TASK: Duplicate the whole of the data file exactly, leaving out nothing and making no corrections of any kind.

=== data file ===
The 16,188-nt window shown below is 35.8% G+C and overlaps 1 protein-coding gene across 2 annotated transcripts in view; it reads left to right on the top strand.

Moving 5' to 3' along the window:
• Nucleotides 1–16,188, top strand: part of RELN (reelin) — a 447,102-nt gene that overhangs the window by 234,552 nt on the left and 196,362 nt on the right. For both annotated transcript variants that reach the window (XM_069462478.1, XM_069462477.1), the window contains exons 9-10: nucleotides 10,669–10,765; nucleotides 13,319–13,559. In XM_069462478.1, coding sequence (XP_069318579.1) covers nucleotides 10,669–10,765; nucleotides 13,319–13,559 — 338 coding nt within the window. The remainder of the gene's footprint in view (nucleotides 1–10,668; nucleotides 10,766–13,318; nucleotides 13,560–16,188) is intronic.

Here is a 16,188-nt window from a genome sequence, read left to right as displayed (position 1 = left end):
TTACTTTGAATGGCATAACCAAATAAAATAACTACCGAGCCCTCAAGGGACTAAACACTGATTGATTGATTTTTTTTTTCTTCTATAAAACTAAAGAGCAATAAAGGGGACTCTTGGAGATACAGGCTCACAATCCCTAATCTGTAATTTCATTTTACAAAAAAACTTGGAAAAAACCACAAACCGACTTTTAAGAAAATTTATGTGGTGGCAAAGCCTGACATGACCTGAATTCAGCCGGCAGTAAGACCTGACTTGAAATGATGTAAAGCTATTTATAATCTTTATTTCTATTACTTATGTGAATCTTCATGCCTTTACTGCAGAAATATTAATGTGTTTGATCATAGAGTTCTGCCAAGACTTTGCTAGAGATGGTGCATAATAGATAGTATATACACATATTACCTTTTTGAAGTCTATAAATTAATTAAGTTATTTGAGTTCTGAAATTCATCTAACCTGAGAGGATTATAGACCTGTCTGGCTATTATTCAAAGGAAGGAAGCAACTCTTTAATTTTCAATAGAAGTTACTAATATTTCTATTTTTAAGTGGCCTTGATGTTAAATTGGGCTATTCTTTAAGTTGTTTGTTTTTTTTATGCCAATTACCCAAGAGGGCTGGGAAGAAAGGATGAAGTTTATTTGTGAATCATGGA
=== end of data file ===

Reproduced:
The 16,188-nt window shown below is 35.8% G+C and overlaps 1 protein-coding gene across 2 annotated transcripts in view; it reads left to right on the top strand.

Moving 5' to 3' along the window:
• Nucleotides 1–16,188, top strand: part of RELN (reelin) — a 447,102-nt gene that overhangs the window by 234,552 nt on the left and 196,362 nt on the right. For both annotated transcript variants that reach the window (XM_069462478.1, XM_069462477.1), the window contains exons 9-10: nucleotides 10,669–10,765; nucleotides 13,319–13,559. In XM_069462478.1, coding sequence (XP_069318579.1) covers nucleotides 10,669–10,765; nucleotides 13,319–13,559 — 338 coding nt within the window. The remainder of the gene's footprint in view (nucleotides 1–10,668; nucleotides 10,766–13,318; nucleotides 13,560–16,188) is intronic.

Here is a 16,188-nt window from a genome sequence, read left to right as displayed (position 1 = left end):
TTACTTTGAATGGCATAACCAAATAAAATAACTACCGAGCCCTCAAGGGACTAAACACTGATTGATTGATTTTTTTTTTCTTCTATAAAACTAAAGAGCAATAAAGGGGACTCTTGGAGATACAGGCTCACAATCCCTAATCTGTAATTTCATTTTACAAAAAAACTTGGAAAAAACCACAAACCGACTTTTAAGAAAATTTATGTGGTGGCAAAGCCTGACATGACCTGAATTCAGCCGGCAGTAAGACCTGACTTGAAATGATGTAAAGCTATTTATAATCTTTATTTCTATTACTTATGTGAATCTTCATGCCTTTACTGCAGAAATATTAATGTGTTTGATCATAGAGTTCTGCCAAGACTTTGCTAGAGATGGTGCATAATAGATAGTATATACACATATTACCTTTTTGAAGTCTATAAATTAATTAAGTTATTTGAGTTCTGAAATTCATCTAACCTGAGAGGATTATAGACCTGTCTGGCTATTATTCAAAGGAAGGAAGCAACTCTTTAATTTTCAATAGAAGTTACTAATATTTCTATTTTTAAGTGGCCTTGATGTTAAATTGGGCTATTCTTTAAGTTGTTTGTTTTTTTTATGCCAATTACCCAAGAGGGCTGGGAAGAAAGGATGAAGTTTATTTGTGAATCATGGA